Eating well for early life, during pregnancy is essential. It assists proper development, and growth for the baby. With the added benefit of keeping the mother healthy during gestation.

Expecting mothers are encouraged to eat a wide variety of nutritious foods. A balanced diet with plenty of vegetables, fruits, protein, healthy fats and wholgrains. Additional nutritional needs during pregnancy include folic acid (recommended daily intake is at least 400 micrograms every day. Starting one month before, and three months after conception). Iodine and Calcium are also important during pregnancy for positive foetal development. Folic acid, iodine and calcium sources can be found in food. Certain individuals may require additional supplementation under the guidance of a doctor, or obstetrician. Particular foods should be limited during pregnancy. Foods that are highly processed, high in sugars, salts and saturated fats, should be limited. These have minimal, to no nutritional benefit and may lead to excess weight gain, or gestational diabetes. 

Practising good hygiene is important during pregnancy. It helps prevent the mother ingesting, or being exposed to pathogens, which may harm the growing foetus. Mothers are more susceptible to infection during pregnancy. After gestation it is essential to continue healthy hygiene practices. According to WHO, “breastfeeding is one of the most effective ways to ensure child health and survival”. Breastmilk is considered a “whole food”, and a key factor an infants health and well being. Nutrients in breastmilk are bioavailable and readily absorbed. It is recommended that babies are exclusively breastfed to approximately 6 months of age. Although breastfeeding is promoted as first choice. Some mothers can’t breastfeed, or for their own personal reasons may choose to formula feed. Good hygiene should be practised with both breast and bottle feeding. It is important that hands are always washed. When bottle feeding; bottles, teats and caps should be prepared in a clean area. They should be sterilised in boiling water for five minutes, and allowed to cool before use. Water used to make up with formula, should be boiled and allowed to cool for 30 minutes. Formula kept at room temperature for less then 1 hour, can be stored in the fridge for up to 24 hours. After 24 hours it should be thrown away.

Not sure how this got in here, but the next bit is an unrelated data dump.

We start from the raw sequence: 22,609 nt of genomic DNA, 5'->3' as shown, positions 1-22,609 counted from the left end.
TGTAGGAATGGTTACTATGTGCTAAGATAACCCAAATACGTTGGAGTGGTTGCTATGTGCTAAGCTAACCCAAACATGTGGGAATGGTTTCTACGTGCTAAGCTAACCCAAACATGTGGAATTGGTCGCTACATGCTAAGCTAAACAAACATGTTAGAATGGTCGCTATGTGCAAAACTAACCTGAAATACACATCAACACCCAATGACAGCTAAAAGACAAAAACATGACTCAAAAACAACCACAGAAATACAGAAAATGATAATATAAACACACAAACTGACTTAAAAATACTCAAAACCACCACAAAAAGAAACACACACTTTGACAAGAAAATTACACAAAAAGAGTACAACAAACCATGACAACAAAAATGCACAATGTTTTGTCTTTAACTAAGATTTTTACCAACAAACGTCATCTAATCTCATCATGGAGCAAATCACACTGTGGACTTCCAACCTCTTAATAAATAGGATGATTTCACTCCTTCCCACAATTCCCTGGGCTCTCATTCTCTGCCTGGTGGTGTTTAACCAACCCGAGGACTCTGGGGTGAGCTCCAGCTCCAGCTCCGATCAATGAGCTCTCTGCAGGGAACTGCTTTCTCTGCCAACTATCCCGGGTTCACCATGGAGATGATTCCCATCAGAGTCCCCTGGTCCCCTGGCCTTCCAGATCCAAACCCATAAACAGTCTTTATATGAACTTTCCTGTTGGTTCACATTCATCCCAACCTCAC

Prevention of Food born Diseases that Lead to Malnutrition

Steps for promoting good hygiene to prevent spread of disease and food contamination;

* wash hands thoroughly prior to food handling and eating
*always wash hands after going to the bathroom
*Ensure all kitchen benches and utensils for food preparation are clean
*Do not sneeze or cough into food
*Avoid cross contamination of foods. Separate raw from cooked ingredients. Always was and sanitise any utensils, food areas, or hands after coming in contact with raw ingredients like meats
*Cook ingredients to appropriate temperatures to eliminate bacteria
*Store foods in the correct temperature to prevent bacterial growth
*Store foods for the correct length of time to prevent bacterial growth
*If in doubt, throw it out. Any food that looks or smells unlike it should could be contaminated
*Always check food items are “in date”. Don’t consume any out of date products
*Serve foods at appropriate temperature
*Always wash and sanitise kitchen and utensils after food contact
*leftovers: discard foods left out at room temperature for more then 2 hours. refrigerate or freeze foods immediately in sealed containers after eating. Use refrigerated foods in 4 days or less. Reheat leftovers to appropriate temperature.
*Always use clean water for drinking. In areas where water may be contaminated with pathogens. Reduce with boiling method Boil water to rolling for 1 minute and then allow to cool before drinking.

Photo credit: International Medical Corps & Children International Philippines